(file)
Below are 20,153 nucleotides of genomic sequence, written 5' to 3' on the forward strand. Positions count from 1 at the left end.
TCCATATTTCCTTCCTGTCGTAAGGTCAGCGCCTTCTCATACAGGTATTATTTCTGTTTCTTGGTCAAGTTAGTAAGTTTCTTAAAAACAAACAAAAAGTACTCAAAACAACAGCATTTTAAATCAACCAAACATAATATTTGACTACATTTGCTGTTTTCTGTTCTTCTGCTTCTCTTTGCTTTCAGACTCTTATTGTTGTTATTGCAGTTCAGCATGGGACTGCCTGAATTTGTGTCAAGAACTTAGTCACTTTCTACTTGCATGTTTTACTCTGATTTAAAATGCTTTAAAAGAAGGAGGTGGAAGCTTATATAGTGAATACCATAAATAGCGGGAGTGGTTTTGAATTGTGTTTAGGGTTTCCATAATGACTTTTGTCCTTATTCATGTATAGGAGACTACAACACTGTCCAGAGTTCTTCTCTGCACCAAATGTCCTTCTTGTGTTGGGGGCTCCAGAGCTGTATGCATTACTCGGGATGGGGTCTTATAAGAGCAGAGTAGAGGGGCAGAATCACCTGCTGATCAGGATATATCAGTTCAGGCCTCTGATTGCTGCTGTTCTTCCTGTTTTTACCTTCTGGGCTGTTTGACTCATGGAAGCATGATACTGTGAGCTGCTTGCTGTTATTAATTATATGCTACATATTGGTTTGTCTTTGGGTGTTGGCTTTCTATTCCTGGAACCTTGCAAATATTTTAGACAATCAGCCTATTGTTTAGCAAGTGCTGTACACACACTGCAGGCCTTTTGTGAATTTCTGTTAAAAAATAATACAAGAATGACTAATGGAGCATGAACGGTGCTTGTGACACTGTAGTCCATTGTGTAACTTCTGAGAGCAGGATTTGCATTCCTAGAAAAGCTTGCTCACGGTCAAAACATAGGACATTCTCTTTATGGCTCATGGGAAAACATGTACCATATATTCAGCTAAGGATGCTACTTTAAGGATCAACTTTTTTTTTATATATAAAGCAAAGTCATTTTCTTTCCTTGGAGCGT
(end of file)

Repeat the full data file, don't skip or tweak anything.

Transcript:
Below are 20,153 nucleotides of genomic sequence, written 5' to 3' on the forward strand. Positions count from 1 at the left end.
TCCATATTTCCTTCCTGTCGTAAGGTCAGCGCCTTCTCATACAGGTATTATTTCTGTTTCTTGGTCAAGTTAGTAAGTTTCTTAAAAACAAACAAAAAGTACTCAAAACAACAGCATTTTAAATCAACCAAACATAATATTTGACTACATTTGCTGTTTTCTGTTCTTCTGCTTCTCTTTGCTTTCAGACTCTTATTGTTGTTATTGCAGTTCAGCATGGGACTGCCTGAATTTGTGTCAAGAACTTAGTCACTTTCTACTTGCATGTTTTACTCTGATTTAAAATGCTTTAAAAGAAGGAGGTGGAAGCTTATATAGTGAATACCATAAATAGCGGGAGTGGTTTTGAATTGTGTTTAGGGTTTCCATAATGACTTTTGTCCTTATTCATGTATAGGAGACTACAACACTGTCCAGAGTTCTTCTCTGCACCAAATGTCCTTCTTGTGTTGGGGGCTCCAGAGCTGTATGCATTACTCGGGATGGGGTCTTATAAGAGCAGAGTAGAGGGGCAGAATCACCTGCTGATCAGGATATATCAGTTCAGGCCTCTGATTGCTGCTGTTCTTCCTGTTTTTACCTTCTGGGCTGTTTGACTCATGGAAGCATGATACTGTGAGCTGCTTGCTGTTATTAATTATATGCTACATATTGGTTTGTCTTTGGGTGTTGGCTTTCTATTCCTGGAACCTTGCAAATATTTTAGACAATCAGCCTATTGTTTAGCAAGTGCTGTACACACACTGCAGGCCTTTTGTGAATTTCTGTTAAAAAATAATACAAGAATGACTAATGGAGCATGAACGGTGCTTGTGACACTGTAGTCCATTGTGTAACTTCTGAGAGCAGGATTTGCATTCCTAGAAAAGCTTGCTCACGGTCAAAACATAGGACATTCTCTTTATGGCTCATGGGAAAACATGTACCATATATTCAGCTAAGGATGCTACTTTAAGGATCAACTTTTTTTTTATATATAAAGCAAAGTCATTTTCTTTCCTTGGAGCGT